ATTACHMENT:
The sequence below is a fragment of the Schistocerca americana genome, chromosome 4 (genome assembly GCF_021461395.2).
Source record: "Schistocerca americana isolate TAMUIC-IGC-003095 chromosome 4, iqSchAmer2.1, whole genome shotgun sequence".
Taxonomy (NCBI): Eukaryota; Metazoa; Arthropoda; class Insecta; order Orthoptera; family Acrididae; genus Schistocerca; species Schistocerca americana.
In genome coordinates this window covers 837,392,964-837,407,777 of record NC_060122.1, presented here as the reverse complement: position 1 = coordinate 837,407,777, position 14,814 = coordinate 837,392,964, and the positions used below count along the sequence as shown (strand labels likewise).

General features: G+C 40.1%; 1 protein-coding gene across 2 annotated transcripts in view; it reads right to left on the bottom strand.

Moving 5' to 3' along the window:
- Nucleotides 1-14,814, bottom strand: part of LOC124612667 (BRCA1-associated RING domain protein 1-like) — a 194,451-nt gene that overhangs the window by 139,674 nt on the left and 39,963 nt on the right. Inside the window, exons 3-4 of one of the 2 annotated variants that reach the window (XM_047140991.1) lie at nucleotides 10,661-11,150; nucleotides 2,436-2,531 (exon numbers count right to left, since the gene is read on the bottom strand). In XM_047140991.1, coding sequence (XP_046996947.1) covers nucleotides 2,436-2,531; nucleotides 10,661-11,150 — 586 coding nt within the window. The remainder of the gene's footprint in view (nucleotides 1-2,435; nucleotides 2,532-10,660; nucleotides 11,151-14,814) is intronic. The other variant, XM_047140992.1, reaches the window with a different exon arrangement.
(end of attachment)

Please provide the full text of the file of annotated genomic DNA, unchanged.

The sequence below is a fragment of the Schistocerca americana genome, chromosome 4 (genome assembly GCF_021461395.2).
Source record: "Schistocerca americana isolate TAMUIC-IGC-003095 chromosome 4, iqSchAmer2.1, whole genome shotgun sequence".
Taxonomy (NCBI): Eukaryota; Metazoa; Arthropoda; class Insecta; order Orthoptera; family Acrididae; genus Schistocerca; species Schistocerca americana.
In genome coordinates this window covers 837,392,964-837,407,777 of record NC_060122.1, presented here as the reverse complement: position 1 = coordinate 837,407,777, position 14,814 = coordinate 837,392,964, and the positions used below count along the sequence as shown (strand labels likewise).

General features: G+C 40.1%; 1 protein-coding gene across 2 annotated transcripts in view; it reads right to left on the bottom strand.

Moving 5' to 3' along the window:
- Nucleotides 1-14,814, bottom strand: part of LOC124612667 (BRCA1-associated RING domain protein 1-like) — a 194,451-nt gene that overhangs the window by 139,674 nt on the left and 39,963 nt on the right. Inside the window, exons 3-4 of one of the 2 annotated variants that reach the window (XM_047140991.1) lie at nucleotides 10,661-11,150; nucleotides 2,436-2,531 (exon numbers count right to left, since the gene is read on the bottom strand). In XM_047140991.1, coding sequence (XP_046996947.1) covers nucleotides 2,436-2,531; nucleotides 10,661-11,150 — 586 coding nt within the window. The remainder of the gene's footprint in view (nucleotides 1-2,435; nucleotides 2,532-10,660; nucleotides 11,151-14,814) is intronic. The other variant, XM_047140992.1, reaches the window with a different exon arrangement.